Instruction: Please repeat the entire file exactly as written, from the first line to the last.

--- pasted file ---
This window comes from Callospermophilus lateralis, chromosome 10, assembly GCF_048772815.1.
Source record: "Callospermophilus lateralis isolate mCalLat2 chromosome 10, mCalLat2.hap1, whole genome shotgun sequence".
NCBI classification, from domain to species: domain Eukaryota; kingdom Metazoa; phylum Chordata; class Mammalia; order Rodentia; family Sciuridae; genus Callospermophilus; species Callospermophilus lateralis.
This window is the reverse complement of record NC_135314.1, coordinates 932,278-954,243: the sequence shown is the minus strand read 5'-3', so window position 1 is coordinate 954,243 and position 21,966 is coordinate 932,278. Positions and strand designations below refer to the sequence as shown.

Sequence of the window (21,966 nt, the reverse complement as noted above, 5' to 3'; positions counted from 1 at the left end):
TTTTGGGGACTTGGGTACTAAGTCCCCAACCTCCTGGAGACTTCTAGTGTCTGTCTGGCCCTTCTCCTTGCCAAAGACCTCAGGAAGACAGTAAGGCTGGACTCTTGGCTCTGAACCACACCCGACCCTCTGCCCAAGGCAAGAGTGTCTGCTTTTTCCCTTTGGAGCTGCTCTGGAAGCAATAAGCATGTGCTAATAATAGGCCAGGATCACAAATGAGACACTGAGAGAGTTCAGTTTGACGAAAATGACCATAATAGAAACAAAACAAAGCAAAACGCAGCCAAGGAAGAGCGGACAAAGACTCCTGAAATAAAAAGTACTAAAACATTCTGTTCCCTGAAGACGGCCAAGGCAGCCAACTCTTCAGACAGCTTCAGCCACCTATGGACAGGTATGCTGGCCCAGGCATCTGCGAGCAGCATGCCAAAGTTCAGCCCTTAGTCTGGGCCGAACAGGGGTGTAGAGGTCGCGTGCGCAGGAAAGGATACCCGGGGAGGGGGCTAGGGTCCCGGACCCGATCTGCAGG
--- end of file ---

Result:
This window comes from Callospermophilus lateralis, chromosome 10, assembly GCF_048772815.1.
Source record: "Callospermophilus lateralis isolate mCalLat2 chromosome 10, mCalLat2.hap1, whole genome shotgun sequence".
NCBI classification, from domain to species: domain Eukaryota; kingdom Metazoa; phylum Chordata; class Mammalia; order Rodentia; family Sciuridae; genus Callospermophilus; species Callospermophilus lateralis.
This window is the reverse complement of record NC_135314.1, coordinates 932,278-954,243: the sequence shown is the minus strand read 5'-3', so window position 1 is coordinate 954,243 and position 21,966 is coordinate 932,278. Positions and strand designations below refer to the sequence as shown.

Sequence of the window (21,966 nt, the reverse complement as noted above, 5' to 3'; positions counted from 1 at the left end):
TTTTGGGGACTTGGGTACTAAGTCCCCAACCTCCTGGAGACTTCTAGTGTCTGTCTGGCCCTTCTCCTTGCCAAAGACCTCAGGAAGACAGTAAGGCTGGACTCTTGGCTCTGAACCACACCCGACCCTCTGCCCAAGGCAAGAGTGTCTGCTTTTTCCCTTTGGAGCTGCTCTGGAAGCAATAAGCATGTGCTAATAATAGGCCAGGATCACAAATGAGACACTGAGAGAGTTCAGTTTGACGAAAATGACCATAATAGAAACAAAACAAAGCAAAACGCAGCCAAGGAAGAGCGGACAAAGACTCCTGAAATAAAAAGTACTAAAACATTCTGTTCCCTGAAGACGGCCAAGGCAGCCAACTCTTCAGACAGCTTCAGCCACCTATGGACAGGTATGCTGGCCCAGGCATCTGCGAGCAGCATGCCAAAGTTCAGCCCTTAGTCTGGGCCGAACAGGGGTGTAGAGGTCGCGTGCGCAGGAAAGGATACCCGGGGAGGGGGCTAGGGTCCCGGACCCGATCTGCAGG